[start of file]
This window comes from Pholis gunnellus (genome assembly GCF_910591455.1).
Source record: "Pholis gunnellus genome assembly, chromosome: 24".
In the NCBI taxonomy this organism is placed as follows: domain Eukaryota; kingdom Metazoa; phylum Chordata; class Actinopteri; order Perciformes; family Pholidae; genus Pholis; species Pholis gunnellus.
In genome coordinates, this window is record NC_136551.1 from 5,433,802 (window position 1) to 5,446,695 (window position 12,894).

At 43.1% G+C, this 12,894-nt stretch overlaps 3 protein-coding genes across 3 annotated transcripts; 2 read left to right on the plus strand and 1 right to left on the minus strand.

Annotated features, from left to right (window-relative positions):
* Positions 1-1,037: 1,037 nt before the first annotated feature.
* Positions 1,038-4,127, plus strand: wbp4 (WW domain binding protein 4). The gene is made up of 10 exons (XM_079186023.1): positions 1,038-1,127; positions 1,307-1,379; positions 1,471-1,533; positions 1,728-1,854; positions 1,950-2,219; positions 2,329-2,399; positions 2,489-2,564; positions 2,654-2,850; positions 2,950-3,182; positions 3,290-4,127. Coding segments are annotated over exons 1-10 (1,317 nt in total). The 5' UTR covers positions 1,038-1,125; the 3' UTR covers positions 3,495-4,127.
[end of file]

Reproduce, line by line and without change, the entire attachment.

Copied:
This window comes from Pholis gunnellus (genome assembly GCF_910591455.1).
Source record: "Pholis gunnellus genome assembly, chromosome: 24".
In the NCBI taxonomy this organism is placed as follows: domain Eukaryota; kingdom Metazoa; phylum Chordata; class Actinopteri; order Perciformes; family Pholidae; genus Pholis; species Pholis gunnellus.
In genome coordinates, this window is record NC_136551.1 from 5,433,802 (window position 1) to 5,446,695 (window position 12,894).

At 43.1% G+C, this 12,894-nt stretch overlaps 3 protein-coding genes across 3 annotated transcripts; 2 read left to right on the plus strand and 1 right to left on the minus strand.

Annotated features, from left to right (window-relative positions):
* Positions 1-1,037: 1,037 nt before the first annotated feature.
* Positions 1,038-4,127, plus strand: wbp4 (WW domain binding protein 4). The gene is made up of 10 exons (XM_079186023.1): positions 1,038-1,127; positions 1,307-1,379; positions 1,471-1,533; positions 1,728-1,854; positions 1,950-2,219; positions 2,329-2,399; positions 2,489-2,564; positions 2,654-2,850; positions 2,950-3,182; positions 3,290-4,127. Coding segments are annotated over exons 1-10 (1,317 nt in total). The 5' UTR covers positions 1,038-1,125; the 3' UTR covers positions 3,495-4,127.